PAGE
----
Judy Bayer, Director of Strategic Analytics for Teradata International, and Marie Taillard, a professor of marketing and Director of the Creativity Marketing Centre at the ESCP Europe Business School in London, wrote a very interesting article in which they stated that they no longer believe in segmentation. ["A New Framework for Customer Segmentation," HBR Blog Network, 12 June 2013] Obviously, the headline for their article (which they may not have personally selected) undercuts that statement; nevertheless, their arguments are both interesting and persuasive. They believe that segmentation (like dividing consumers by gender, ethnicity, geography, religion, etc.) promotes a "rigid methodology that carves out the market" in unnatural ways. They accept the notion that you "can't be all things to all people," and they believe that rigid segmentation defies that concept. They continue:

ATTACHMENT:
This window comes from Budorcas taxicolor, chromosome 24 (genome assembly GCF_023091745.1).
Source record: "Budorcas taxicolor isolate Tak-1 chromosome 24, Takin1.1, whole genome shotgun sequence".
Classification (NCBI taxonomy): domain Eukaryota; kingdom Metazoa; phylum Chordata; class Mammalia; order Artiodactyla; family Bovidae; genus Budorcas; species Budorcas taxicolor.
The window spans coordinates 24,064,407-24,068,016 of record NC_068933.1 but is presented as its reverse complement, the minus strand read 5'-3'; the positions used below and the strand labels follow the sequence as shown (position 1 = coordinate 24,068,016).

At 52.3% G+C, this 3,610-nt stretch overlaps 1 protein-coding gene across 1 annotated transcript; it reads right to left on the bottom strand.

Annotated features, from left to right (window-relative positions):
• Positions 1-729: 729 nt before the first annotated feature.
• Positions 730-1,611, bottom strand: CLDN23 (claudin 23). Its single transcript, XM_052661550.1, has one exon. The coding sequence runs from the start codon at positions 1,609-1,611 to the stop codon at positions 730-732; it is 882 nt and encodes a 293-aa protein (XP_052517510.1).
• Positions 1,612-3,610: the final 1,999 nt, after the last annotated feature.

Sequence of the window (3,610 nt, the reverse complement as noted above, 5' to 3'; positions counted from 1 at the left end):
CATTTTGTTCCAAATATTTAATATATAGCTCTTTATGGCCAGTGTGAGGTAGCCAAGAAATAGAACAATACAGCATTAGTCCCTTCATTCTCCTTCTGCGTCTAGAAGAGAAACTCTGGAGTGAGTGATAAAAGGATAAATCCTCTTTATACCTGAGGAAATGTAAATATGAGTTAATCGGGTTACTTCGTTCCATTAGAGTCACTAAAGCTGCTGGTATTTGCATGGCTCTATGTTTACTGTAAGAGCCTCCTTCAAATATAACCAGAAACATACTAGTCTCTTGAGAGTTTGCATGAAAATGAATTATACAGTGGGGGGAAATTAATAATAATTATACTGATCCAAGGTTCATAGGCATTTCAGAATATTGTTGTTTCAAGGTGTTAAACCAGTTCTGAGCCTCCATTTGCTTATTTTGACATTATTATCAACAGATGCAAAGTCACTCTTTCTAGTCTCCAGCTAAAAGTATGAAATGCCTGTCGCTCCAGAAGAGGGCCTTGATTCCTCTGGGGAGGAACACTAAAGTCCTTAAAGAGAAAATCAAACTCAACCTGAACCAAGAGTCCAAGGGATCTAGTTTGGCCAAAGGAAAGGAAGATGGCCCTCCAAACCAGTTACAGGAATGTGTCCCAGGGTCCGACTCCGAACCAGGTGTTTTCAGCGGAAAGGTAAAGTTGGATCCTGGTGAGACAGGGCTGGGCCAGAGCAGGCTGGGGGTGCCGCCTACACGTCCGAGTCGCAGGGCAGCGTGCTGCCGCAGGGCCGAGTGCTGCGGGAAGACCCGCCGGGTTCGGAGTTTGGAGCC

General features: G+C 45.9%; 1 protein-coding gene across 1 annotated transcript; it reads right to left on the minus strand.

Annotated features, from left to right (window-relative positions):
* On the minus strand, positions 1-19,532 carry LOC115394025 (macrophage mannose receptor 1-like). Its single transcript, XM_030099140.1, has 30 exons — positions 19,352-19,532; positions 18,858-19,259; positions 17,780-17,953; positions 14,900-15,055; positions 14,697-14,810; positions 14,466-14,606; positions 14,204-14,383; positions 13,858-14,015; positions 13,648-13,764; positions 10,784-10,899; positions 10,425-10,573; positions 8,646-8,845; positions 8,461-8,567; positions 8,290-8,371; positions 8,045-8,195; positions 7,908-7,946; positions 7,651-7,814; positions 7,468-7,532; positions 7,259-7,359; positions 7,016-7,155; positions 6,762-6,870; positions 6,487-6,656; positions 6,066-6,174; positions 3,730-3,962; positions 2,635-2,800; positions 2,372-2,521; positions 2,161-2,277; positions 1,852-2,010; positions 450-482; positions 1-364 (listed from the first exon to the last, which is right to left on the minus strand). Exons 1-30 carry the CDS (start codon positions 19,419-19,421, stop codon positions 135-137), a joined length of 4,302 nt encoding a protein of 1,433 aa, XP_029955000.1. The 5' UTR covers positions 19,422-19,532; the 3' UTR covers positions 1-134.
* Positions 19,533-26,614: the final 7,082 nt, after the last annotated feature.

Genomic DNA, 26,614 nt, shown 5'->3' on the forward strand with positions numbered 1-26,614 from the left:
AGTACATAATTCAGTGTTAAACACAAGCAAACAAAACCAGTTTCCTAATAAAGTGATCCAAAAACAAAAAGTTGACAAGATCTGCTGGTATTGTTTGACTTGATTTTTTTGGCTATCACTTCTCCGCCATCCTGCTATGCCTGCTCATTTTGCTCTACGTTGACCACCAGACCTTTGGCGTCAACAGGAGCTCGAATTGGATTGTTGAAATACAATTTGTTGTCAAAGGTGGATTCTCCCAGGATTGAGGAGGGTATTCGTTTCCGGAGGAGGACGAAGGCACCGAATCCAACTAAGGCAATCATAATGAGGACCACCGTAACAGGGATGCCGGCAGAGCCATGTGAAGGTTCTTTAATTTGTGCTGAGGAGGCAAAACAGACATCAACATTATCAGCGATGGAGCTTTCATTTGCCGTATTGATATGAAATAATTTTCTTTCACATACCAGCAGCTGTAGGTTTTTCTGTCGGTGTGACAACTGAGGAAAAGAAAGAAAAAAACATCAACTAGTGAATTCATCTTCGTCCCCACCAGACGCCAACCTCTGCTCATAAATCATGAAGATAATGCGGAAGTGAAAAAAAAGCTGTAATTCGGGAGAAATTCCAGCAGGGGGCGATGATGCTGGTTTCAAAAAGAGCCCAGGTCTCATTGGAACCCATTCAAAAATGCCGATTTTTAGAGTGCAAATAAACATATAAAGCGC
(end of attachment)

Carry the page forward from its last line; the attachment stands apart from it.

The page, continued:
"To resolve these contradictions, we had begun pleading with students and clients to look for 'jobs to be done.' The approach echoes Ted Levitt’s famous comment about selling ¼ inch holes rather than ¼ inch electric drills, and advocates a mindset shift away from selling products to 'doing jobs' that solve customers’ problems. In Clay Christensen’s words, customers 'hire' products or other solutions because they have a specific job to fulfil, not because they belong to a certain segment."
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